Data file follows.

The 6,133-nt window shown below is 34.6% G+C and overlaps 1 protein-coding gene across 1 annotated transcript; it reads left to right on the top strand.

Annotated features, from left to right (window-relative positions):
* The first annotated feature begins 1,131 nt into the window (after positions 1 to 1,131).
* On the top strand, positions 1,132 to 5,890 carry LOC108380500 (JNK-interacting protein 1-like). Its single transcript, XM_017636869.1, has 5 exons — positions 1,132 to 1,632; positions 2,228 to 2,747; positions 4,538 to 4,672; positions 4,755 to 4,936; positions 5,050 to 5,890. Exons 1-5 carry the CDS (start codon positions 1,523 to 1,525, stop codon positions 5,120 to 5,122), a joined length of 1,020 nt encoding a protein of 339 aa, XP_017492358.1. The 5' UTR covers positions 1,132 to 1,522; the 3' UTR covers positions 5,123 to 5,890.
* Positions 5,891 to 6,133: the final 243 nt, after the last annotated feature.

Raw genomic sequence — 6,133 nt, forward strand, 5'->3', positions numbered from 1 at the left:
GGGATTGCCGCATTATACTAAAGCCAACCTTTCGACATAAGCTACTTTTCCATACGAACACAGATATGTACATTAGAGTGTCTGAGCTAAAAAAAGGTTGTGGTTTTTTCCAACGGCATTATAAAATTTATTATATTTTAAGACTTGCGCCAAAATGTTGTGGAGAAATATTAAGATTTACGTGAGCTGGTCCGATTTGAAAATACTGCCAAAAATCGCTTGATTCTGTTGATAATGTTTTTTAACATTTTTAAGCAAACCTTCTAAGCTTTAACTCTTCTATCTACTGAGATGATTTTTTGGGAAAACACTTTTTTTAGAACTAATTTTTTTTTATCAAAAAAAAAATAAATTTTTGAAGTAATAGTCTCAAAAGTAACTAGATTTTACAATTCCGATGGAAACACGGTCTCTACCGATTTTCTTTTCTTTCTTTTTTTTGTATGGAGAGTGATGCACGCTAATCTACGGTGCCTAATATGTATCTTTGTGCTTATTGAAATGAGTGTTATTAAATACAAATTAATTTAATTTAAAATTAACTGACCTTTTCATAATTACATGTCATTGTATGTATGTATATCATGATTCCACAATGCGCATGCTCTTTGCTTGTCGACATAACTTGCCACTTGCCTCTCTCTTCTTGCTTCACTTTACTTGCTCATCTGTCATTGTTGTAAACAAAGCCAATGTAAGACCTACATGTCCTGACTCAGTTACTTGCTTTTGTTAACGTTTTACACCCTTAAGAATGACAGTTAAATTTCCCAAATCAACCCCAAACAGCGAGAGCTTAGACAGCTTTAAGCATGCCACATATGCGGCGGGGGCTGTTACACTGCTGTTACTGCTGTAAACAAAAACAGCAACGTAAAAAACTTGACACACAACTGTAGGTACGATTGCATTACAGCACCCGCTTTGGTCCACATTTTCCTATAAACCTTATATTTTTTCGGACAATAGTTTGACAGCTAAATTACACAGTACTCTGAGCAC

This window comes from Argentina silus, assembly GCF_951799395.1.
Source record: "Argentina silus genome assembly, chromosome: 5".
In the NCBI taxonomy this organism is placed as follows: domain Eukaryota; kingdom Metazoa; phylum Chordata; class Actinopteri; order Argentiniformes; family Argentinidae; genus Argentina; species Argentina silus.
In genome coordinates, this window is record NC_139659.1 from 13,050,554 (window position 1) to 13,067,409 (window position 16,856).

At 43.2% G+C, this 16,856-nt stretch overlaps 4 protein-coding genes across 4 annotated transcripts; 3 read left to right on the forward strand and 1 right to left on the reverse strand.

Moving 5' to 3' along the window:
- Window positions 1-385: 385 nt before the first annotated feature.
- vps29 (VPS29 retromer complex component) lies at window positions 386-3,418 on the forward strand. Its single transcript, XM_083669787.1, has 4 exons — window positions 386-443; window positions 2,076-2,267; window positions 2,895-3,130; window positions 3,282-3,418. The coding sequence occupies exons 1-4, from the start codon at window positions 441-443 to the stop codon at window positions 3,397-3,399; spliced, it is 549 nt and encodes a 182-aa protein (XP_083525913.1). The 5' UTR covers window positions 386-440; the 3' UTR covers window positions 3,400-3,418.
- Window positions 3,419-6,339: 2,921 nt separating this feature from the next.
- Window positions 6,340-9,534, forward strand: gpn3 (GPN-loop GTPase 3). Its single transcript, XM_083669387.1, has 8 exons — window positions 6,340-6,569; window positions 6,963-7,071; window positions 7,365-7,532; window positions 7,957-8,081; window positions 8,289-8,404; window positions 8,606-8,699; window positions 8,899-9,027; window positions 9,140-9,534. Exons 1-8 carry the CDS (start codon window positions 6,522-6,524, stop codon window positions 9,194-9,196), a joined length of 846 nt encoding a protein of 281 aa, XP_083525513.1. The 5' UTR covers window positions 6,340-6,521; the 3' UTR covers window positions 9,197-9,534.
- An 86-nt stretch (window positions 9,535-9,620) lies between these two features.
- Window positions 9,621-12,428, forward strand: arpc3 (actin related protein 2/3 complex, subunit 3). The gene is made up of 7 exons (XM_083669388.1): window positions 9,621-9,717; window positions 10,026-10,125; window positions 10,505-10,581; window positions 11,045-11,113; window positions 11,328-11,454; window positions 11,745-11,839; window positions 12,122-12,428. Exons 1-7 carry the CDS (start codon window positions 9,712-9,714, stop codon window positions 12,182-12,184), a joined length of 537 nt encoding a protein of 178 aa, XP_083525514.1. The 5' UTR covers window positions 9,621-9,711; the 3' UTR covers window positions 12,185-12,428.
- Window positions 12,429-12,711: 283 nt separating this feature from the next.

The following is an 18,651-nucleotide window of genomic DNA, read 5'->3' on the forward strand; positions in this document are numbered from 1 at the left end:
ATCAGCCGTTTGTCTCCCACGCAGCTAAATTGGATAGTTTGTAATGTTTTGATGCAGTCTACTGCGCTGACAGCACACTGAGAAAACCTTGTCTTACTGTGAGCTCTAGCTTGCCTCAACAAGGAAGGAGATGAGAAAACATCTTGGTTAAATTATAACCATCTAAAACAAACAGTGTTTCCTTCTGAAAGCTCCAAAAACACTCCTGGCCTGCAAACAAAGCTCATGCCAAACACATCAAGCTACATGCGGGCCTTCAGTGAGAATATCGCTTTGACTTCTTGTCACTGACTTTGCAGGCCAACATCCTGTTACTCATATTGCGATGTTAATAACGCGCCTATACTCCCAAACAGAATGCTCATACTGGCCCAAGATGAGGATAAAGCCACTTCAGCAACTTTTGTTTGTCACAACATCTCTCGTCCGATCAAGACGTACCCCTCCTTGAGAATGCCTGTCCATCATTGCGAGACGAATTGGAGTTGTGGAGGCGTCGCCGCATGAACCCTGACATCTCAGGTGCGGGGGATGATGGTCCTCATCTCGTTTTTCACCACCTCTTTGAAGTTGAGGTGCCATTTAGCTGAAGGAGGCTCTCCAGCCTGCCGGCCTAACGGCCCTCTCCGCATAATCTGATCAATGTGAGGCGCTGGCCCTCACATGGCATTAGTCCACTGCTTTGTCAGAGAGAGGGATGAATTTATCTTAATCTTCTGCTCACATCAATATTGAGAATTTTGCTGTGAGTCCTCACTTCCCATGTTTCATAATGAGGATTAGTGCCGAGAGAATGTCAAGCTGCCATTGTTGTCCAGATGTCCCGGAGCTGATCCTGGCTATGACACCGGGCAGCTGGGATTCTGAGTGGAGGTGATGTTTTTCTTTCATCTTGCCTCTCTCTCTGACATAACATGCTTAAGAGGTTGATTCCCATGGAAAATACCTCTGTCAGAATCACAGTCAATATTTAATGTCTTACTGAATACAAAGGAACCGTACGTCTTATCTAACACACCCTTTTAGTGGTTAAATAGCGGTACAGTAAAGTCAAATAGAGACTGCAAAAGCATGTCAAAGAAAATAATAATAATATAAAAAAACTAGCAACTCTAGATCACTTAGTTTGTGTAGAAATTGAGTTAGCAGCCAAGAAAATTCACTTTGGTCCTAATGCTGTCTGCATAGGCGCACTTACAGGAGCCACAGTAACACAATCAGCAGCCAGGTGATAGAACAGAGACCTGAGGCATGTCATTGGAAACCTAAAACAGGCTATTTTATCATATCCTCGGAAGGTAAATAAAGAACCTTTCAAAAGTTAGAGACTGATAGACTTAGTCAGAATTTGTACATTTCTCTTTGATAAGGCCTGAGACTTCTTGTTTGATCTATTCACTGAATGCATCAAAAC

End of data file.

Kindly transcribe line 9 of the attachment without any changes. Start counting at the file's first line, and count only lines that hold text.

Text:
Source record: "Argentina silus genome assembly, chromosome: 5".